levels, both in price and quality, vary to the extreme, but it is now possible to get something decent in practically all the places in the list above. If you can do without Western-standard creature comforts, super-cheap bargains can be found, whereas at the other end of the scale the sky's the limit (esp. in Moscow
). Fortunately, the mid-range is well catered for in most places too.
Russians love the countryside, and many people have a “datcha” – a simple (or for the wealthy not so simple) house, usually wooden and often with a “banya” (sauna), out in village-like clusters outside the cities. Here they grow their own veg, and quite a few home-distil their own moonshine (known as 'samogon') too. But in order to experience any of that Russian life you really have to know some Russians personally. Regular foreign tourists rarely get to see any of this. (I've been lucky to experience this through friends that my wife, who spent some time in Russia as a student, still has there – I'm also fortunate to have her as my personal interpreter in Russian-speaking countries.)
Food & drink
has improved by light years since the Soviet days and the economic crisis years of the 1990s. Typical Russian staples still exist in abundance, such as pelmeni (filled, ravioli-like dumplings) or soups like solyanka. Cabbage, beetroot, potatoes, pickles, buckwheat, sour cream, dill, etc. remain popular traditional ingredients, while spicy dishes are fairly uncommon.
Beyond that, though, a vibrant culinary scene has developed in the bigger cities at least, especially, again, in Moscow
and St Petersburg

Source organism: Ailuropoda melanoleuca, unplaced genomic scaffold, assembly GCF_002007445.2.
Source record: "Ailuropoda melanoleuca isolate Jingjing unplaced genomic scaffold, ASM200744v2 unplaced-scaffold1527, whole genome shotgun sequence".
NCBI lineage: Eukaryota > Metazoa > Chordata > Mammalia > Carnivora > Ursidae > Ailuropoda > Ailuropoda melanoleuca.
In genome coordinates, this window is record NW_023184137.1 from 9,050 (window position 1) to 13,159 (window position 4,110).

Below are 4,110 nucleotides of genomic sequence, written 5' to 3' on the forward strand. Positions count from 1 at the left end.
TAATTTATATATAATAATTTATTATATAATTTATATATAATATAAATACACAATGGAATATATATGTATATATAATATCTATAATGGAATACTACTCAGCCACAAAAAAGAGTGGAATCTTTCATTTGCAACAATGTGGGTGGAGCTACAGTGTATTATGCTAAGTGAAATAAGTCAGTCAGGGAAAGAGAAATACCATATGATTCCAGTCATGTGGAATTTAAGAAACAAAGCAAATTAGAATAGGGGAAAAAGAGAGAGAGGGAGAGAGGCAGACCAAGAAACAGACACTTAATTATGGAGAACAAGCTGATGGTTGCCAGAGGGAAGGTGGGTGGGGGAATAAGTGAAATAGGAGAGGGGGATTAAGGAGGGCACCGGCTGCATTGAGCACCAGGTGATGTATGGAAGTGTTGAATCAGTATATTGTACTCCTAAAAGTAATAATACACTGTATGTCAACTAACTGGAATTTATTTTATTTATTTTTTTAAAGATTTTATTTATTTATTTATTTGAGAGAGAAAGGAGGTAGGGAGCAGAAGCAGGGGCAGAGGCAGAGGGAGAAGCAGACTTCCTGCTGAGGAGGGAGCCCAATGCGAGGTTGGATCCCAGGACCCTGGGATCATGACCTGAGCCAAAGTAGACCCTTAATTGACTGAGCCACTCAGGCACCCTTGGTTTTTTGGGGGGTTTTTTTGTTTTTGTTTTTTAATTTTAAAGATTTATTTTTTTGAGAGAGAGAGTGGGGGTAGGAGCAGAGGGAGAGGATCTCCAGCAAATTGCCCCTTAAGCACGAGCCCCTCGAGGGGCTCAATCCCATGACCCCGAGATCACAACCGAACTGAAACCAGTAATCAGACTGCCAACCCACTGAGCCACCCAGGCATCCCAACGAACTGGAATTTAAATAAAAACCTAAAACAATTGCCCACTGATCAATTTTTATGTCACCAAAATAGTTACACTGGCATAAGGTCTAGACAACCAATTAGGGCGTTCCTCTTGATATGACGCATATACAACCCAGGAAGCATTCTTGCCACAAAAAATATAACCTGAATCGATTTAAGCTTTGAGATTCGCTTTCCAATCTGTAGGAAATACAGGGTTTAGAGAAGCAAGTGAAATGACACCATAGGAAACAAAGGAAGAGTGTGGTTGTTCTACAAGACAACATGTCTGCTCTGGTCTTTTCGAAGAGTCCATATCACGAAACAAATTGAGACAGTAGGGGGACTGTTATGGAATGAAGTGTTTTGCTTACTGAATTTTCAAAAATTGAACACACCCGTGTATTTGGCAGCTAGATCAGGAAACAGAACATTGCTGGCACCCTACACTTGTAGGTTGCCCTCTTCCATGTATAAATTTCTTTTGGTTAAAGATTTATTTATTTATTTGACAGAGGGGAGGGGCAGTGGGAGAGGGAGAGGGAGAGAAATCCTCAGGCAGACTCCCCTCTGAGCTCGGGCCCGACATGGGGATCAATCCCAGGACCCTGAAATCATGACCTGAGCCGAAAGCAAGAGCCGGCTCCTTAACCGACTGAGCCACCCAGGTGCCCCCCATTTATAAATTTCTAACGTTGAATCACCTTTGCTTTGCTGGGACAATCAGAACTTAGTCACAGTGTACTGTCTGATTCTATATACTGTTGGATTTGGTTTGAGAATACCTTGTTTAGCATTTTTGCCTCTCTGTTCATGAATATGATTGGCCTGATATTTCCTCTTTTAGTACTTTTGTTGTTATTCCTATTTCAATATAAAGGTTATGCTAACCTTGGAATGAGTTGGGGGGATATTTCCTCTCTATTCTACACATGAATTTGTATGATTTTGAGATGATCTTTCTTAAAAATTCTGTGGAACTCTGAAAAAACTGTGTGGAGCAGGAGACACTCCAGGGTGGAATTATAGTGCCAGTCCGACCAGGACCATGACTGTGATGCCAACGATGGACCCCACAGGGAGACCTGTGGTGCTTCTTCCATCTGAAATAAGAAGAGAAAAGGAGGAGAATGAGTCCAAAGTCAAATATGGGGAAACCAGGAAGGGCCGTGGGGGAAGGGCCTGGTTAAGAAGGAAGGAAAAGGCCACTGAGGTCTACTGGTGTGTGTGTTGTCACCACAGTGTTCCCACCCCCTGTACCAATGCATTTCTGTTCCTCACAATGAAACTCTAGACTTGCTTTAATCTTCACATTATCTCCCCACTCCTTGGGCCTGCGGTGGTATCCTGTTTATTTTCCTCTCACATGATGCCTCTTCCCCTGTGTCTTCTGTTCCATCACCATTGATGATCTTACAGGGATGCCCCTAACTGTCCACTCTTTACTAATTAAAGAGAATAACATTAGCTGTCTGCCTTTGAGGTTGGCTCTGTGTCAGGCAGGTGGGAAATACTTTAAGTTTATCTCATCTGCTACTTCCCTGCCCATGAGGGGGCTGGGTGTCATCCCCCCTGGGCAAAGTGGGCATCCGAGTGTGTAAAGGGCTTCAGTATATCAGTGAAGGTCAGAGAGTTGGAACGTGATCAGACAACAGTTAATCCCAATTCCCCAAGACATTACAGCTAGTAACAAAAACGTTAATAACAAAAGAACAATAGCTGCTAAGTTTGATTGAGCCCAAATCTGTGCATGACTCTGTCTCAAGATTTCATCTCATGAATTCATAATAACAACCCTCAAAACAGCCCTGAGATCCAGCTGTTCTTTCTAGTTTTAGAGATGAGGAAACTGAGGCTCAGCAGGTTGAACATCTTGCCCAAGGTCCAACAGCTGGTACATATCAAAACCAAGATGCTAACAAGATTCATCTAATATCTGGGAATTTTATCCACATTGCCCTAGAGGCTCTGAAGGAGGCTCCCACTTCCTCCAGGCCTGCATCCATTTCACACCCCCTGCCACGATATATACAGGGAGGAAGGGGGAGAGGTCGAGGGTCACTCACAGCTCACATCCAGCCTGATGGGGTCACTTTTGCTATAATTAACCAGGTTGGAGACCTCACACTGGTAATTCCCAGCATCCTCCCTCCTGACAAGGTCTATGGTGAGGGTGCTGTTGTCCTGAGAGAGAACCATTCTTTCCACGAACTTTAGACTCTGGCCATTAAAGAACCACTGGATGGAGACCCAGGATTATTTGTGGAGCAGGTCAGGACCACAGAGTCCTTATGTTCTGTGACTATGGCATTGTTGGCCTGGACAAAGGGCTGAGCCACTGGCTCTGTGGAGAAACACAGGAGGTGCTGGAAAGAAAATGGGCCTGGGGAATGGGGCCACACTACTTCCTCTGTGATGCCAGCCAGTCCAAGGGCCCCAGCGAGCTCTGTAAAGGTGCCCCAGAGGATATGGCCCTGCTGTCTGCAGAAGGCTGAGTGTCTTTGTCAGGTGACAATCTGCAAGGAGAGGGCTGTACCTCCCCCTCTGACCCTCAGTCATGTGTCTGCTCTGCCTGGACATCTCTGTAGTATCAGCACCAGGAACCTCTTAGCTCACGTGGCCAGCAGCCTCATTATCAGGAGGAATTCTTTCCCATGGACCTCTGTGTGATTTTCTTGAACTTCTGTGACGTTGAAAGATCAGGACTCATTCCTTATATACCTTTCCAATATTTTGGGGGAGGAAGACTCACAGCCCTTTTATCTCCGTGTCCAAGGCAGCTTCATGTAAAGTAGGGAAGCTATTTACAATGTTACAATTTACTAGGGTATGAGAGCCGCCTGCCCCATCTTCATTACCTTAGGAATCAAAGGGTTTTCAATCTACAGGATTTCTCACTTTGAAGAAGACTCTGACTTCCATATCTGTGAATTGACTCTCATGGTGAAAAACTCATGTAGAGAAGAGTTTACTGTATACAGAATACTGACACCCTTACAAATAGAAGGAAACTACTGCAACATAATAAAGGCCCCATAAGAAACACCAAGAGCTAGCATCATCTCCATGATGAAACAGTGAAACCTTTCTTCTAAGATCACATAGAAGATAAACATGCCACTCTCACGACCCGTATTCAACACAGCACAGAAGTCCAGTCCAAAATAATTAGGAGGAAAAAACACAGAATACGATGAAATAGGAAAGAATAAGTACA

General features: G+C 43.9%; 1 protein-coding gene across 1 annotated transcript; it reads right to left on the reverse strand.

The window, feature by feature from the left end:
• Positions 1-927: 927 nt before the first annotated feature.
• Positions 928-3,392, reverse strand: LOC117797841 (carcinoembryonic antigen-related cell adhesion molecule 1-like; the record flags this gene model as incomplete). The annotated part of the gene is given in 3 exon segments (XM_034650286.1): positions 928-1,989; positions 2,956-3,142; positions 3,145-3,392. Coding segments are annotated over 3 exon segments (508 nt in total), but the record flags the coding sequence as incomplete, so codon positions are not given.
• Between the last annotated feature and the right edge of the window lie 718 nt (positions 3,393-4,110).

. But even in further-away places such as Perm
or Volgograd, you can now eat very well – and often for good value for money too. And where the restaurant scene is not so developed there is often at least still a Georgian
restaurant saving the day. This is especially so for vegetarians
, for whom Georgian cuisine is often the only real option beyond going bland-and-boring or resorting to self-catering.
On the drinks
front, things have improved too. Beer lovers will be delighted to find that the craft beer revolution has taken Russia by storm, even far beyond just the main cities (I had some outstanding brews even in Perm
), and at prices you could only dream of in the USA
or Western Europe.
Wine used to be all imported and thus more expensive, but due to the Russian annexation of Crimea in 2014, there is suddenly plenty of “Russian wine” about too (i.e. Crimean).
The national favourite tipple (some would say curse) remains vodka, of course. It's a bit of a cliché; but it is indeed available everywhere and often at prices that make a bottle of water look expensive.
Another typically Russian drink is kvass – made from bread and somewhat fizzy, this is an old-school refreshment especially in the summer heat. But it is very much an acquired taste.
Russia is traditionally a tea country, and theirs tend to be strong and black, and many Russians like to throw plenty of sugar in it. Getting good coffee is not so standard, though it's become “hip” in the bigger cities too.
Note that tap water is normally not safe to drink in Russian cities/towns, or at least there is a certain risk, even if it's not downright dangerous. Better stick to bottled, boiled or purified water.
- Russia 01 - national flag and national animal
- Russia 02 - blue is a favourite colour
- Russia 03 - Soviet-era architecture
- Russia 04 - there are still countless Lenin statues all over the country
- Russia 05 - even in private he is still to be found
- Russia 06 - resurging religiousness
- Russia 07 - old industry
- Russia 08 - rural vastness
- Russia 09 - regional marshrutka transport
- Russia 10 - datcha
- Russia 11 - rainbow over datcha country
- Russia 12 - moonshine distilling inside
- Russia 13 - banya
- Russia 14 - Kungur ice cave
- Russia 15 - Russian food, babushka style
- Russia 16 - canteen-style food with kasha and beetroot and kompot
- Russia 17 - pelmeni
- Russia 18 - dried fish beer snacks
- Russia 19 - Siberian strogana
- Russia 20 - contemporary Russian haute cuisine
- Russia 21 - quo vadis